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The Skinwalker Is No Mere Werewolf

Anthropologist Clyde Kluckhohn described skinwalkers as secret witches (mostly male, some female) who creep out in the night to take the form of swift-moving animals like the wolf and coyote. Image by 024-657-834 from Pixabay

The Navajo skinwalker wanders far across the American cultural landscape. Often reduced to a mere werewolf trope, this shadowy being frequently emerges in film, TV and even conspiracy theories. Yet the skinwalker's true nature belongs to the night.

The world beyond humanity's campfire has always seethed with danger. We have always populated the night with beings that blur the line between human and beast, the sacred and the profane, order and chaos. Archaeological discoveries in modern-day Germany date the contemplation of therianthropes (shapeshifting or half-animal beings) back to between 35,000 and 40,000 years in the past. More recent findings in Sulawesi, Indonesia, may push the date back even more, to at least 43,900 years ago. Either way, the concept remains a key feature of religion, myth and the fantastic.

The Navajo, or Diné, people of North America have their own long-standing beliefs on magic and shapeshifting – and the skinwalker, or yee naaldlooshii, continues to stand as one of the more widely known examples of both.

In his 1944 book "Navaho Witchcraft," noted anthropologist Clyde Kluckhohn explored magical traditions of contemporary Navajos. Specifically, in his book he examined the "influencing of events by supernatural techniques that are socially disapproved." Kluckhohn noted that English language translations like "witchcraft," are useful shorthand in this case, but they're not perfect. You can draw similarities between real or imagined European witches and skinwalkers, but the Navajo spirit world is undoubtedly unique.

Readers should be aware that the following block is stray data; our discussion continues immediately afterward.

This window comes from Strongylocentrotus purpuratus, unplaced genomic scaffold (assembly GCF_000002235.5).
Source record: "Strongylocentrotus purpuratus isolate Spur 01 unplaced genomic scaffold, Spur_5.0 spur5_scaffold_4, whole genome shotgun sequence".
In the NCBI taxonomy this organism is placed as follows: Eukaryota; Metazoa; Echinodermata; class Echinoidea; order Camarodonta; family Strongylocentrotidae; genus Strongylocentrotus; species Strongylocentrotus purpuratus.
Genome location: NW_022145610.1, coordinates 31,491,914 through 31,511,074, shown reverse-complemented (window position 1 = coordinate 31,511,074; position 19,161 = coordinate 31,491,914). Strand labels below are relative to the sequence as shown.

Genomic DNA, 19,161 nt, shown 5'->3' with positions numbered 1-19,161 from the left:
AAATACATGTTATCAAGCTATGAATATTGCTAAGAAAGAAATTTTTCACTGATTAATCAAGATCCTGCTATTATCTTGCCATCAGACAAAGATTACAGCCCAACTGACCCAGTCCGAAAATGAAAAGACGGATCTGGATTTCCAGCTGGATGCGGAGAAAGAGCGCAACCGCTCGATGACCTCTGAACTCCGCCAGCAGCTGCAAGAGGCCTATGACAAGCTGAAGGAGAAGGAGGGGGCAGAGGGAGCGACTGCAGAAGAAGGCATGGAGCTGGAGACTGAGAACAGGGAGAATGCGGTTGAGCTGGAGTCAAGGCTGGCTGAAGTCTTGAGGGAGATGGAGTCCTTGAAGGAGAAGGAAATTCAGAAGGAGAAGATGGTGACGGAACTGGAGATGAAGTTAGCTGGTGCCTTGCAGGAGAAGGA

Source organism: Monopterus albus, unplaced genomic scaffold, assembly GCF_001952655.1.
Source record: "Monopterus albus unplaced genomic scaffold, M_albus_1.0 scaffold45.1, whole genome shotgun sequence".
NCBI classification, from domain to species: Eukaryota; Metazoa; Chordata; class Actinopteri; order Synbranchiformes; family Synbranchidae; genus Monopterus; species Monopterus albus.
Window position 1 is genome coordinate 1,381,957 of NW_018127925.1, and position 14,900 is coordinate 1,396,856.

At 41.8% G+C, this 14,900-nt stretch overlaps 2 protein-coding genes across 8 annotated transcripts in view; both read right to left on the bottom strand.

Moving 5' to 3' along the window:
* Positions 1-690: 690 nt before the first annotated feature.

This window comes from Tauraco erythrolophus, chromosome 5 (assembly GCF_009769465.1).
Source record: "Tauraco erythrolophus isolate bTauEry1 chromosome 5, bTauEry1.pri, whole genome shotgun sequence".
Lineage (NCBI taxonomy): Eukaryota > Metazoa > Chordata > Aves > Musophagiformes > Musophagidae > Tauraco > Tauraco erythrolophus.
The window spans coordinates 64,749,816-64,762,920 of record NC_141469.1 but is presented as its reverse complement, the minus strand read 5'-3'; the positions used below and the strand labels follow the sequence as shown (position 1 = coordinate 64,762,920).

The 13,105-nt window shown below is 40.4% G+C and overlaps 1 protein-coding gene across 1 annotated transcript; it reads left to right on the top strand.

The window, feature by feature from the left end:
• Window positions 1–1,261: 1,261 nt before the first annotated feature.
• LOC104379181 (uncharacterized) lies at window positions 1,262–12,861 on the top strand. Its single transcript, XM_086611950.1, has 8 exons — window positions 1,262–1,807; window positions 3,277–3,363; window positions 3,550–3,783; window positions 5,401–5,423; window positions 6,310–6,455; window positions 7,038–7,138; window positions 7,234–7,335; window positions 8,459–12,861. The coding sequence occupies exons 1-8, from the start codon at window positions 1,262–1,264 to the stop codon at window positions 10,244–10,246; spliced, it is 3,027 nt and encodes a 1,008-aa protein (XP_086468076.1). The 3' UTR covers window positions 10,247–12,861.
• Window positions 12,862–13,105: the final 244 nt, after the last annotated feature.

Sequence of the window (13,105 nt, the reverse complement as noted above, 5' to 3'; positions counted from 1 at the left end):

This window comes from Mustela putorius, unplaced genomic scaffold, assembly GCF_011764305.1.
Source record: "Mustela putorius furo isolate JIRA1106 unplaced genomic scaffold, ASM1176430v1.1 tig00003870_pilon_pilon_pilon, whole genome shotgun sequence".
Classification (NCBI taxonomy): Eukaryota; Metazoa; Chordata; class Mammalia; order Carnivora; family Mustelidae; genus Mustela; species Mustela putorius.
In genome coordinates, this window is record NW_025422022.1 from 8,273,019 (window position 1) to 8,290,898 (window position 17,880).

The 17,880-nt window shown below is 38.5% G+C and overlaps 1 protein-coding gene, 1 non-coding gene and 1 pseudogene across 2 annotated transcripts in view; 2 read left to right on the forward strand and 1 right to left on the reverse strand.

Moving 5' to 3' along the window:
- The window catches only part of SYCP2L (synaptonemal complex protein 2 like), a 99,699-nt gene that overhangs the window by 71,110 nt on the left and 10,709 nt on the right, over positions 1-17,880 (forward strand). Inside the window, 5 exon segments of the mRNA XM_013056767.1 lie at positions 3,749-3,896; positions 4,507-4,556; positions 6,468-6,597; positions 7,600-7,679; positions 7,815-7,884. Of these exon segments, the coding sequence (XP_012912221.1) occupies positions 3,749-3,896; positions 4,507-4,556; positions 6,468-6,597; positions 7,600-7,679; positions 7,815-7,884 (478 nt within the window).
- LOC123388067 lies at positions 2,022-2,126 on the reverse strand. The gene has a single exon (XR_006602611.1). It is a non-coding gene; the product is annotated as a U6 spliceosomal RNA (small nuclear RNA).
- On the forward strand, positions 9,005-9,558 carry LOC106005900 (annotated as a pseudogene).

Shape-shifters of the Night

Based on his interviews with Navajo people, Kluckhohn pieced together general descriptions of the various forms of "witchcraft" that existed within Navajo folk belief. He described skinwalkers as secret witches (mostly male, some female) who creep out in the night to take the form of swift-moving animals like the wolf and coyote. They were said to gather in foreboding places to work dark magic against their victims and engage in various taboo rituals of incest, corpse defilement and sibling murder.

Skinwalkers seem to fulfill roles occupied by folkloric beings in many cultures: the secret outsider, the plotter from within, the shapeshifter and the curse caster. But Kluckhohn also identified traits that were not common across all skinwalker accounts, stressing that skinwalker tales were inherently a part of living and malleable Navajo oral traditions. They evolved over time and depend on who's telling the tale.

It's all too easy to look at another culture's folkloric traditions the same way you'd regard, say, a monster from Greek myth or a demon from medieval literature – creatures for which vibrant belief has long subsided and whose attributes are readily cataloged and canonized in Western tomes. But the skinwalker, as with many other folkloric creatures, does not reside in a text— no matter how many Western chroniclers have attempted to sequester them in one.